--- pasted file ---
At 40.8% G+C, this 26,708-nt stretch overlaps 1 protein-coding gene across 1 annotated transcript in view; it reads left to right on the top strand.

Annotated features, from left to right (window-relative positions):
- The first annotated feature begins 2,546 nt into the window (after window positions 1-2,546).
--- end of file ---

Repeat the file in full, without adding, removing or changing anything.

At 40.8% G+C, this 26,708-nt stretch overlaps 1 protein-coding gene across 1 annotated transcript in view; it reads left to right on the top strand.

Annotated features, from left to right (window-relative positions):
- The first annotated feature begins 2,546 nt into the window (after window positions 1-2,546).